Company law — directors — right to inspect documents — application by director whose removal inevitable — whether application made for improper purpose — inference to be drawn from inevitable removal as to purpose of inspection
P, K, M and T were four directors of six companies (D1–6). P was also the Chief Investment Officer (“CIO”) of D1. K was the sole owner of another company (“CMK”), which owned 44 percent of the shares in D1, which in turn wholly owned D2–6. On 23 October 2018, P’s solicitors wrote to D1–2 alleging misconduct by K and M, including a proposal by K to use part of the proceeds of a share allotment by D1 to repay a loan allegedly owed by K and M to a company owned by them and demanded that they or CMK buy out his shares in D1 and, absent a reply, threatened court proceedings. On 25 October 2018, P was summarily dismissed as D1’s CIO. A general meeting of D1 to consider the removal of P as a director was fixed for 27 November 2018. On 30 October 2018, Ds informed the Court that they were willing to provide copies of their documents requested by P within 42 days; and P applied for inspection and the taking of copies of Ds’ documents.
Held, dismissing P’s application, that:
1) The grounds for refusing inspection by directors was not limited to an intended abuse or breach of confidence leading to injury or damage to the company. Any improper purpose, properly established by the company, constituted a ground for refusal. An attempt to achieve an advantage in proceedings, anticipated or existing, between various shareholders of the company concerned, if proven, would be an improper purpose, as this would not be for the purpose of discharging one’s duties as a director (Oxford Legal Group Ltd v Sibbasbridge Services Plc  Bus LR 1244, Ng Yee Wah v Lam Chun Wah  4 HKLRD 40, Tsai Shao Chung v Asia Television Ltd  4 HKLRD 52, Re Tanyuen Investments Ltd (HCCW 375/2008,  HKEC 1773) applied). (See paras. 24–26.)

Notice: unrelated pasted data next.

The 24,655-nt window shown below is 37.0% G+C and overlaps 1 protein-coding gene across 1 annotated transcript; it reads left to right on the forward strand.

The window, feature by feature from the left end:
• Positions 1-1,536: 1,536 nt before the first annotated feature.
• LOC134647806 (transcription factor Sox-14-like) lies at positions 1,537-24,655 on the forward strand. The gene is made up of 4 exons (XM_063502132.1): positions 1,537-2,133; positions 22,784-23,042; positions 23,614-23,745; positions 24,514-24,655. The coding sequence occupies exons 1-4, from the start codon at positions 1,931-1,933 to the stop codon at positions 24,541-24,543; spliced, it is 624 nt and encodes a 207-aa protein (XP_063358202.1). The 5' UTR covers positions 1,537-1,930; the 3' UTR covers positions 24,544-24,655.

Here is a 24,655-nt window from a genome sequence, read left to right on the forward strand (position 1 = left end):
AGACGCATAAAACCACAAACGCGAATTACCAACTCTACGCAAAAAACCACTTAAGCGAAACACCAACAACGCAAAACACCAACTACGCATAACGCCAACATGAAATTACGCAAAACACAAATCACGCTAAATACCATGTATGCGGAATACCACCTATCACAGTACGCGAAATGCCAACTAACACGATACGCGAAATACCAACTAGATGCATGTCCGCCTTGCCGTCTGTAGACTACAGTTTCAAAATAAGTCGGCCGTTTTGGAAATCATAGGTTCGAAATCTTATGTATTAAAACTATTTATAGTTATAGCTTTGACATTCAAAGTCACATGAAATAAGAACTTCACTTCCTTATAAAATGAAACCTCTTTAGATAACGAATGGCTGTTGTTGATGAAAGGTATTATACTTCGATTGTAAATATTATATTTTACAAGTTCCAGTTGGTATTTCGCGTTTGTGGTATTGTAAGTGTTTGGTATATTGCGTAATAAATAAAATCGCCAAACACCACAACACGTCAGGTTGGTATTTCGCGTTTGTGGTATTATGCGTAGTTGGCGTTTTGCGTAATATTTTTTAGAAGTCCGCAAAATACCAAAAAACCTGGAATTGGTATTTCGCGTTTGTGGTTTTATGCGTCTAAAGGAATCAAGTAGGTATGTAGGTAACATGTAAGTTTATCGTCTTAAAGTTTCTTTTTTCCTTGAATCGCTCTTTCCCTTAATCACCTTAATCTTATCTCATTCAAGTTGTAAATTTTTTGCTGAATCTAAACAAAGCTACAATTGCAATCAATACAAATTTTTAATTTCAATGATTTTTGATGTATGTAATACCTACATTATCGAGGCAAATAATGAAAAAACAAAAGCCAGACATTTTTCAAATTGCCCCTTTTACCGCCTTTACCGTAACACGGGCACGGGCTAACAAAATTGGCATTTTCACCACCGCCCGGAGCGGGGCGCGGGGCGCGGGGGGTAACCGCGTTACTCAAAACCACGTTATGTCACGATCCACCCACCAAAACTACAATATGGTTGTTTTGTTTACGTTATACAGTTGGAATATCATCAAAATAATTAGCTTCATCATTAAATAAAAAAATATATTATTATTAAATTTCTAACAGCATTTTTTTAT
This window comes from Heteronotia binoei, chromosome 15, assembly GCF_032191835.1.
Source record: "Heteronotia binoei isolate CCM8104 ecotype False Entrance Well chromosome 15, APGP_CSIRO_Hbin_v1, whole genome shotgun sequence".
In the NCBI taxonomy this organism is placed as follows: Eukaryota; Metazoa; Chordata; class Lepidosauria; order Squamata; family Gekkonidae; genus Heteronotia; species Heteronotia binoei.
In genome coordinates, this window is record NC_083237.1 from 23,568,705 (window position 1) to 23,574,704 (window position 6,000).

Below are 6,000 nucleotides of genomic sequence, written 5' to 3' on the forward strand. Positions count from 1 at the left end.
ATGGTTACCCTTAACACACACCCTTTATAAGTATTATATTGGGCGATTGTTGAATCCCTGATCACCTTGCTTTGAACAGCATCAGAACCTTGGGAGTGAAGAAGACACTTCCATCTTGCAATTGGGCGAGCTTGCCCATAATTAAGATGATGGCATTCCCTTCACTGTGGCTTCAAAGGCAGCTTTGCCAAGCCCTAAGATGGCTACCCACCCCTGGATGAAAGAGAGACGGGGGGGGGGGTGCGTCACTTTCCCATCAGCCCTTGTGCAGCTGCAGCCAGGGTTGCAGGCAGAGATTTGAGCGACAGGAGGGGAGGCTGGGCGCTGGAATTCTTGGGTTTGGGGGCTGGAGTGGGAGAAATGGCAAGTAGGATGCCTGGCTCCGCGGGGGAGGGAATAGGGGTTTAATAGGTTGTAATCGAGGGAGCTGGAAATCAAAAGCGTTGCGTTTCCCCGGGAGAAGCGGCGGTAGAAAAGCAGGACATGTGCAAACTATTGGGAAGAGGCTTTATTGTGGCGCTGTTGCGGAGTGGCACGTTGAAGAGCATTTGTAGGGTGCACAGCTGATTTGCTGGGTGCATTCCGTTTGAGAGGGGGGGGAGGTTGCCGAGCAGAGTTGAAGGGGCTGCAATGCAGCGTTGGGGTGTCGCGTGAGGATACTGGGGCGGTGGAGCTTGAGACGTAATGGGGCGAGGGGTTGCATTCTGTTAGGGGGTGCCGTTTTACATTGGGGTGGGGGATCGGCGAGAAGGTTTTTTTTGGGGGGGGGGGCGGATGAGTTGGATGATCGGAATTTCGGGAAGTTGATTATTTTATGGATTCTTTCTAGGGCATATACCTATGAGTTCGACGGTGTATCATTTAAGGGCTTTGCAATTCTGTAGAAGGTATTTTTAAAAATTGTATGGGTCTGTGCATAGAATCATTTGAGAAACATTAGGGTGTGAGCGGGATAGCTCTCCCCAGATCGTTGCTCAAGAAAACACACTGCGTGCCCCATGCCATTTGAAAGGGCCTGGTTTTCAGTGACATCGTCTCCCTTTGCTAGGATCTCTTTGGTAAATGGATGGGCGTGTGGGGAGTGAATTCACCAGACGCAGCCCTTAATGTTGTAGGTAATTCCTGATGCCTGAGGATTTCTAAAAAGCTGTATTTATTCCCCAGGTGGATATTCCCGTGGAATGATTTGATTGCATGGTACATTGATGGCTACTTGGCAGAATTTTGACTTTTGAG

2) The fact that a director seeking inspection was likely or inevitably to be removed soon was not per se a reason to refuse inspection. Inevitable removal might in itself be a reason to refuse interlocutory relief as this might be an important factor in the discretionary consideration of the balance of convenience. But where, as here, inspection as final relief was being sought, the matter was not one of discretion. The question was what inference could be drawn from the likely or inevitable removal regarding the purpose of the inspection in all the circumstances. The burden was on the company concerned to establish an improper purpose affirmatively with clear proof (Conway v Petronius Clothing Co Ltd  1 WLR 72 applied). (See para. 27.)
3) Here, on the facts, it was a virtual certainty that P would be removed as a director of each of Ds on 27 November 2018 or soon after. (See paras. 29–34.)
4) On 30 October 2018, P and his advisors must have known that his removal was inevitable, given that K’s camp controlled Ds, yet he persisted in his application. The clear inference to be drawn on the evidence was that P was not making, and continuing with, this application for inspection for the purpose of enabling him to discharge his duties as a director of Ds. Rather, P’s application was made for an improper purpose, namely to obtain information which might assist him in likely litigation against K and M. Accordingly, inspection should be refused (Oxford Legal Group Ltd v Sibbasbridge Services Plc Bus LR 1244 applied). (See paras. 35, 40.)
This was an application by the plaintiff-director of each of the first to sixth defendant-companies for inspection and copies and various of the defendants’ documents. The facts are set out in the judgment.